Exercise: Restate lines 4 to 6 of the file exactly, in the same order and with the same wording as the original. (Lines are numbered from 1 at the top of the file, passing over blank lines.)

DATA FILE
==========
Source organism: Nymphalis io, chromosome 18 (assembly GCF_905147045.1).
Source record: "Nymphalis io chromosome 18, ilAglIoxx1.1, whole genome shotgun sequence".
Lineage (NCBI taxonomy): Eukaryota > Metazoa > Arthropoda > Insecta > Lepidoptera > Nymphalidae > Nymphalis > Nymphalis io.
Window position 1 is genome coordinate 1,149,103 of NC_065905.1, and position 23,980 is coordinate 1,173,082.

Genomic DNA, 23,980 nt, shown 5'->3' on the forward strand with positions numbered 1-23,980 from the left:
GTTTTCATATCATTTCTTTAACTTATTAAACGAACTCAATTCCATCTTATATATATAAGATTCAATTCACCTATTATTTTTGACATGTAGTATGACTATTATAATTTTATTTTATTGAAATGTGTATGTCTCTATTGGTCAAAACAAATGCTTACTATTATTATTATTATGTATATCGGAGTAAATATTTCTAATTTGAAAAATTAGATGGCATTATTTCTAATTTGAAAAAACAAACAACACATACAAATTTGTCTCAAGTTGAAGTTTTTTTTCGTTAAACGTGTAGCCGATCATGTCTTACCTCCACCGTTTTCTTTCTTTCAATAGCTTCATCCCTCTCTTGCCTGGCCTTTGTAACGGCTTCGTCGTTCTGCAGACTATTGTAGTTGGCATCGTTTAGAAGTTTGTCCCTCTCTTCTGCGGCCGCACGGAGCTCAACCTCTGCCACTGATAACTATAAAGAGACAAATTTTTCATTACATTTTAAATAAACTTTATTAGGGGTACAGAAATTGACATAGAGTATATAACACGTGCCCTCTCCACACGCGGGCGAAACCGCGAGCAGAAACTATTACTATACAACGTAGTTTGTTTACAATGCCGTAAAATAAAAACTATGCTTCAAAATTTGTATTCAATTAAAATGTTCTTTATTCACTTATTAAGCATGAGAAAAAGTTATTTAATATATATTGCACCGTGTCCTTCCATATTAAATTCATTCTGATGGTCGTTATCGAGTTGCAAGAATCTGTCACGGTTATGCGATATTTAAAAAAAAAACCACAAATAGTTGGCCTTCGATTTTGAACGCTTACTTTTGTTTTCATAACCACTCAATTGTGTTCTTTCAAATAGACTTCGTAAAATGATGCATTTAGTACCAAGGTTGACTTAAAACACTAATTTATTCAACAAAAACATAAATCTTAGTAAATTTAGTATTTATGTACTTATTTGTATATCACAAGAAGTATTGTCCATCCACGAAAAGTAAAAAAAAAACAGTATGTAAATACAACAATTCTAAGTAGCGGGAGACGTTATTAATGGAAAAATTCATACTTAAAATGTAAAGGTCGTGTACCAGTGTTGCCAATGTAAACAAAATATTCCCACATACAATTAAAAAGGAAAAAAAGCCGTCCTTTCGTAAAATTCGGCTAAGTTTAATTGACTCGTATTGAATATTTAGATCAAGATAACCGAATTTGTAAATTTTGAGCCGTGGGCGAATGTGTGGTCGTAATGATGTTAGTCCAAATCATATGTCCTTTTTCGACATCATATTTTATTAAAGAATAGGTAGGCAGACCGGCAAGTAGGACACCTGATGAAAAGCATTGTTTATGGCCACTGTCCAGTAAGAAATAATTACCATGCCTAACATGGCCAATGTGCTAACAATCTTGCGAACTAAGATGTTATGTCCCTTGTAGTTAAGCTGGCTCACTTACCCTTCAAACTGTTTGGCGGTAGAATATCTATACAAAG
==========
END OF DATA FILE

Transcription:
Window position 1 is genome coordinate 1,149,103 of NC_065905.1, and position 23,980 is coordinate 1,173,082.

Genomic DNA, 23,980 nt, shown 5'->3' on the forward strand with positions numbered 1-23,980 from the left:
GTTTTCATATCATTTCTTTAACTTATTAAACGAACTCAATTCCATCTTATATATATAAGATTCAATTCACCTATTATTTTTGACATGTAGTATGACTATTATAATTTTATTTTATTGAAATGTGTATGTCTCTATTGGTCAAAACAAATGCTTACTATTATTATTATTATGTATATCGGAGTAAATATTTCTAATTTGAAAAATTAGATGGCATTATTTCTAATTTGAAAAAACAAACAACACATACAAATTTGTCTCAAGTTGAAGTTTTTTTTCGTTAAACGTGTAGCCGATCATGTCTTACCTCCACCGTTTTCTTTCTTTCAATAGCTTCATCCCTCTCTTGCCTGGCCTTTGTAACGGCTTCGTCGTTCTGCAGACTATTGTAGTTGGCATCGTTTAGAAGTTTGTCCCTCTCTTCTGCGGCCGCACGGAGCTCAACCTCTGCCACTGATAACTATAAAGAGACAAATTTTTCATTACATTTTAAATAAACTTTATTAGGGGTACAGAAATTGACATAGAGTATATAACACGTGCCCTCTCCACACGCGGGCGAAACCGCGAGCAGAAACTATTACTATACAACGTAGTTTGTTTACAATGCCGTAAAATAAAAACTATGCTTCAAAATTTGTATTCAATTAAAATGTTCTTTATTCACTTATTAAGCATGAGAAAAAGTTATTTAATATATATTGCACCGTGTCCTTCCATATTAAATTCATTCTGATGGTCGTTATCGAGTTGCAAGAATCTGTCACGGTTATGCGATATTTAAAAAAAAAACCACAAATAGTTGGCCTTCGATTTTGAACGCTTACTTTTGTTTTCATAACCACTCAATTGTGTTCTTTCAAATAGACTTCGTAAAATGATGCATTTAGTACCAAGGTTGACTTAAAACACTAATTTATTCAACAAAAACATAAATCTTAGTAAATTTAGTATTTATGTACTTATTTGTATATCACAAGAAGTATTGTCCATCCACGAAAAGTAAAAAAAAAACAGTATGTAAATACAACAATTCTAAGTAGCGGGAGACGTTATTAATGGAAAAATTCATACTTAAAATGTAAAGGTCGTGTACCAGTGTTGCCAATGTAAACAAAATATTCCCACATACAATTAAAAAGGAAAAAAAGCCGTCCTTTCGTAAAATTCGGCTAAGTTTAATTGACTCGTATTGAATATTTAGATCAAGATAACCGAATTTGTAAATTTTGAGCCGTGGGCGAATGTGTGGTCGTAATGATGTTAGTCCAAATCATATGTCCTTTTTCGACATCATATTTTATTAAAGAATAGGTAGGCAGACCGGCAAGTAGGACACCTGATGAAAAGCATTGTTTATGGCCACTGTCCAGTAAGAAATAATTACCATGCCTAACATGGCCAATGTGCTAACAATCTTGCGAACTAAGATGTTATGTCCCTTGTAGTTAAGCTGGCTCACTTACCCTTCAAACTGTTTGGCGGTAGAATATCTATACAAAG